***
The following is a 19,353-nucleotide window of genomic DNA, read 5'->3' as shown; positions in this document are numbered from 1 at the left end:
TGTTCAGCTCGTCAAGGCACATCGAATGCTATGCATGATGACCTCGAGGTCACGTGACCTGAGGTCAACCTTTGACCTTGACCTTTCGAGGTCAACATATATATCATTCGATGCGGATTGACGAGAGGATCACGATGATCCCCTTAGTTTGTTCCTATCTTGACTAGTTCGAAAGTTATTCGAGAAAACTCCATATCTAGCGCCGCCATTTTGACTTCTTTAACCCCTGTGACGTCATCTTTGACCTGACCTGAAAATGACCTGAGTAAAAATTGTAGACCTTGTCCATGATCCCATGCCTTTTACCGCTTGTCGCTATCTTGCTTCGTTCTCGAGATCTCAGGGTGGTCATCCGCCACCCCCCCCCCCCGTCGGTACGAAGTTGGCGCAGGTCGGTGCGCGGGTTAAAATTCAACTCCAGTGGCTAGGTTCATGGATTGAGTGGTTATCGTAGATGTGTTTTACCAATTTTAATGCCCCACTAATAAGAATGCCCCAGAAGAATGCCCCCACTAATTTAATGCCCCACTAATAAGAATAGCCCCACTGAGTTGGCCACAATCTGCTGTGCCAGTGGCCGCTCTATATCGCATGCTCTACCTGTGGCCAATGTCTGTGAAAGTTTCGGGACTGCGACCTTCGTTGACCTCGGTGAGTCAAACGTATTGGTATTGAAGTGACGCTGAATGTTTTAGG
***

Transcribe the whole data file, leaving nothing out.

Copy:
The following is a 19,353-nucleotide window of genomic DNA, read 5'->3' as shown; positions in this document are numbered from 1 at the left end:
TGTTCAGCTCGTCAAGGCACATCGAATGCTATGCATGATGACCTCGAGGTCACGTGACCTGAGGTCAACCTTTGACCTTGACCTTTCGAGGTCAACATATATATCATTCGATGCGGATTGACGAGAGGATCACGATGATCCCCTTAGTTTGTTCCTATCTTGACTAGTTCGAAAGTTATTCGAGAAAACTCCATATCTAGCGCCGCCATTTTGACTTCTTTAACCCCTGTGACGTCATCTTTGACCTGACCTGAAAATGACCTGAGTAAAAATTGTAGACCTTGTCCATGATCCCATGCCTTTTACCGCTTGTCGCTATCTTGCTTCGTTCTCGAGATCTCAGGGTGGTCATCCGCCACCCCCCCCCCCCGTCGGTACGAAGTTGGCGCAGGTCGGTGCGCGGGTTAAAATTCAACTCCAGTGGCTAGGTTCATGGATTGAGTGGTTATCGTAGATGTGTTTTACCAATTTTAATGCCCCACTAATAAGAATGCCCCAGAAGAATGCCCCCACTAATTTAATGCCCCACTAATAAGAATAGCCCCACTGAGTTGGCCACAATCTGCTGTGCCAGTGGCCGCTCTATATCGCATGCTCTACCTGTGGCCAATGTCTGTGAAAGTTTCGGGACTGCGACCTTCGTTGACCTCGGTGAGTCAAACGTATTGGTATTGAAGTGACGCTGAATGTTTTAGG